JAMES WORTH DIGITAL MEDIA AND COMMUNICATIONS
philosophyplus ca change, plus c'est la meme chose - the more that changes, the more they stay the same
I have but one lamp by which my feet are guided, and that is the lamp of experience. I know no way of judging of the future but by the past."
(April 27, 1737 – January 16, 1794)
Why should we use digital media, then we must ask what, where, when and how?
Over the last 50 years, media influence has grown exponentially with advances in technology. We now live in a society dependent on information and communication, even for daily activities, including work, entertainment, health care, education, personal relationships, travel, etc. We must appreciate the social implications that media have on society when managing client communication objectives. What, where, when, how can we best use fast changing technologies to create sustainable communication objectives; yet avoid those mistakes that once made are difficult, if not impossible to fix?
Can we overuse new and emerging digital technology, and when does overuse become abuse?
The current urge to use new digital technology, because it results in ‘out of the box’ thinking, easily becomes linear and derivative; the message becomes subsumed, often a secondary part of the content. This is also true for In-house communication, marketing and design departments, which soon find that their expectations are subsumed by IT infrastructure requirements. Freedom to create becomes severely constrained by how IT determines when and where it can be used.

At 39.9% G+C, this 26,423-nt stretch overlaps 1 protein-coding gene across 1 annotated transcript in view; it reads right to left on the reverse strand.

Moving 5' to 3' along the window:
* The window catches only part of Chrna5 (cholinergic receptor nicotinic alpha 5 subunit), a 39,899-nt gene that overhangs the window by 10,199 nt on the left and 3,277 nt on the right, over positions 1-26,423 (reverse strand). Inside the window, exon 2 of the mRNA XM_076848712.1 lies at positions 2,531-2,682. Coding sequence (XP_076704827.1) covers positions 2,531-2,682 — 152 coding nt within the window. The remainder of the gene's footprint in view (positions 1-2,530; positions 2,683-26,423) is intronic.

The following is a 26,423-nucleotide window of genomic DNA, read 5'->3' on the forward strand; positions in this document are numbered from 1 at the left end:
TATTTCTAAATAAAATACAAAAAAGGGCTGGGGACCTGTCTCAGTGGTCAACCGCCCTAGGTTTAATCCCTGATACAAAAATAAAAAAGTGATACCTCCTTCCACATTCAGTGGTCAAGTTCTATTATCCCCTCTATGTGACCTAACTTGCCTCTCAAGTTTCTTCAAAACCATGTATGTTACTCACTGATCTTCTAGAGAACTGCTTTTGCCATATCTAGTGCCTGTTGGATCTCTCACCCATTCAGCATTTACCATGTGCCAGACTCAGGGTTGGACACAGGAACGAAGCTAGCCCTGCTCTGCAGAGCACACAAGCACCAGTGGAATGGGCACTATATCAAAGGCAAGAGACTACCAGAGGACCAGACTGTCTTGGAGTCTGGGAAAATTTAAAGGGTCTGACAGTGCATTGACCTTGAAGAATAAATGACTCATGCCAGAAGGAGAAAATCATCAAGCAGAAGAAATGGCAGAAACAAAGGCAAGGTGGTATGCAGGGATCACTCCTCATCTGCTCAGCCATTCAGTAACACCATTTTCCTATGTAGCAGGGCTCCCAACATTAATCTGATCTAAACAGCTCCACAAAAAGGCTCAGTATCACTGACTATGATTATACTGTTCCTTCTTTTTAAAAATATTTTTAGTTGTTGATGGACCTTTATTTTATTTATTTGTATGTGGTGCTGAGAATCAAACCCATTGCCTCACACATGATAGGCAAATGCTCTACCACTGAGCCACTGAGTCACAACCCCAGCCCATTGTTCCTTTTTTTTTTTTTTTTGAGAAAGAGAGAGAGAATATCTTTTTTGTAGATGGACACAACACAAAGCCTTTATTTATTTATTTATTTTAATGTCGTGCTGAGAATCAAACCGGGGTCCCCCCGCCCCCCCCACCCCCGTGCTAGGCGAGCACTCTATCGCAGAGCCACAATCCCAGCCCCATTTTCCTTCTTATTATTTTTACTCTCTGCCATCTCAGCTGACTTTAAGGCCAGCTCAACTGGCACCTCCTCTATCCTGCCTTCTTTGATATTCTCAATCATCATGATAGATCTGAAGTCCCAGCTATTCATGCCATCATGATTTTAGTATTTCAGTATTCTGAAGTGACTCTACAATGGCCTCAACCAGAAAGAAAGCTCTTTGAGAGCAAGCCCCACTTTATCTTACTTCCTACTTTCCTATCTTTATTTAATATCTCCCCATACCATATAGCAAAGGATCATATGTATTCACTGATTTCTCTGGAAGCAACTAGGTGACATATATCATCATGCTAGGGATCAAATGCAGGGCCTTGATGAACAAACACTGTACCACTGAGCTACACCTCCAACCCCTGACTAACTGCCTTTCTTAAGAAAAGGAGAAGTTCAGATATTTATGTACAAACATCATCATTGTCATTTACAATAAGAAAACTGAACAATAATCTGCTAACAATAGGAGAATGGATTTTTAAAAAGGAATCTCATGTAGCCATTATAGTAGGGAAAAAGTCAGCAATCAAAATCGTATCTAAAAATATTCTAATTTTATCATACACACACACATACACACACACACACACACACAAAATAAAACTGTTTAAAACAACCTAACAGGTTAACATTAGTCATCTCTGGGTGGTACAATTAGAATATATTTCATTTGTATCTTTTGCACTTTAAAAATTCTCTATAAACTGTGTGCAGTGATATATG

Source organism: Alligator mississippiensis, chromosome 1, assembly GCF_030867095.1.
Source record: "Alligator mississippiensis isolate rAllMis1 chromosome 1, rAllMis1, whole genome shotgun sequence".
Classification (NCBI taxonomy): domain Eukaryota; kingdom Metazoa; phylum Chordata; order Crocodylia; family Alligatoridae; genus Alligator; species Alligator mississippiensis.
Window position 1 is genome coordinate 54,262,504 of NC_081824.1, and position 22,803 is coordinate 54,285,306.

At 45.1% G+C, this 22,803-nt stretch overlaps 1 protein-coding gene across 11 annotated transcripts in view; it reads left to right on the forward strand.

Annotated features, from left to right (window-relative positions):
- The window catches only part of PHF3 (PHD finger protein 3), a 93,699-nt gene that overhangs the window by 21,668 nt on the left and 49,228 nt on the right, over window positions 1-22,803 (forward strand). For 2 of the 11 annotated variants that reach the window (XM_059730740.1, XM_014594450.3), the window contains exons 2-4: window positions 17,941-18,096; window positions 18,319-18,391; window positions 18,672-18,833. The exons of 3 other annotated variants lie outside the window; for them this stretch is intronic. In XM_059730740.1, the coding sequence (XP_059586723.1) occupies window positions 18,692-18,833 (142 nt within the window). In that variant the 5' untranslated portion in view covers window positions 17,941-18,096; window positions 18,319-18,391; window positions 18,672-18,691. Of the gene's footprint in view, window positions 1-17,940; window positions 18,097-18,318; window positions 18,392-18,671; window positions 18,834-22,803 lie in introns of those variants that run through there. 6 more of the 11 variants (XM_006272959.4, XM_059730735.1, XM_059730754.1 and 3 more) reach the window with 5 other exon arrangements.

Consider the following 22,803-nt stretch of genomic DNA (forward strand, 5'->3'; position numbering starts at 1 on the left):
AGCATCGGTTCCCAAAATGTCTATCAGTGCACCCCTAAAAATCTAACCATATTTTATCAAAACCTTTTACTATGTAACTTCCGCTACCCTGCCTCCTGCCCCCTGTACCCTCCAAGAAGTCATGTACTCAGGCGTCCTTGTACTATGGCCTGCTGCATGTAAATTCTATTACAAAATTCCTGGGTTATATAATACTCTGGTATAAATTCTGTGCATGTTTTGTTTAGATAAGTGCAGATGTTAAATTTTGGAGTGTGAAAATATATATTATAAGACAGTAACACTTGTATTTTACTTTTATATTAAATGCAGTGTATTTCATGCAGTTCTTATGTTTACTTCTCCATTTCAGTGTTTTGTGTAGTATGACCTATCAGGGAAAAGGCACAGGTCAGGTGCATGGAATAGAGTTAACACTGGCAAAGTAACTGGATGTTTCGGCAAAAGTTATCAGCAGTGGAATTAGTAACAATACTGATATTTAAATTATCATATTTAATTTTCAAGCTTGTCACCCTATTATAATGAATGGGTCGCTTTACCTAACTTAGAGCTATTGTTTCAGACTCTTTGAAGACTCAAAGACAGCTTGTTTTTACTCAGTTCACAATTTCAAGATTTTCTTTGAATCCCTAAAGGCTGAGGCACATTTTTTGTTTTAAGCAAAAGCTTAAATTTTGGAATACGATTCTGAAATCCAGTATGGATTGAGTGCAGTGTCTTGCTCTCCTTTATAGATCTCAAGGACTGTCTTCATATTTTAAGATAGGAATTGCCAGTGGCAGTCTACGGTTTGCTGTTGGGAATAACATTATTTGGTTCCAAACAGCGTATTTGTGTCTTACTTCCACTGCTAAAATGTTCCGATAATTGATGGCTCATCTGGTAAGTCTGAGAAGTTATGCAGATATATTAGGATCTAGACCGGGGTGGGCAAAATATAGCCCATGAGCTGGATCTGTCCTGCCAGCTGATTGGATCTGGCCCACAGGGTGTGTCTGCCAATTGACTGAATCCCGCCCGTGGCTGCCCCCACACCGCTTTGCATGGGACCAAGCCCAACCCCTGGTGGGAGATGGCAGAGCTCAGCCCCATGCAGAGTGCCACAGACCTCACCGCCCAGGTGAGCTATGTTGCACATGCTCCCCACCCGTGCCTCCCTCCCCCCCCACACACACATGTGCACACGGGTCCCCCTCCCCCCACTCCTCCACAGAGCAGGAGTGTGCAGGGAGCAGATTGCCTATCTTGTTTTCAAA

How do we advance the use of digital media and also maintian simplicity of use and core functionality?
The new reality for media is about discipline, core functionality, good design, and avoiding mission creep. For the end user, it will be about less rather than more. Refining features and communication goals rather than piling on as many as you can cram; not being hyper-reactive to a handful of user requests that may not reflect the larger user base. It will become vital to manage change and bring both IT and the user to a common understanding for effective communication media across all sectors. It is the art of compromise.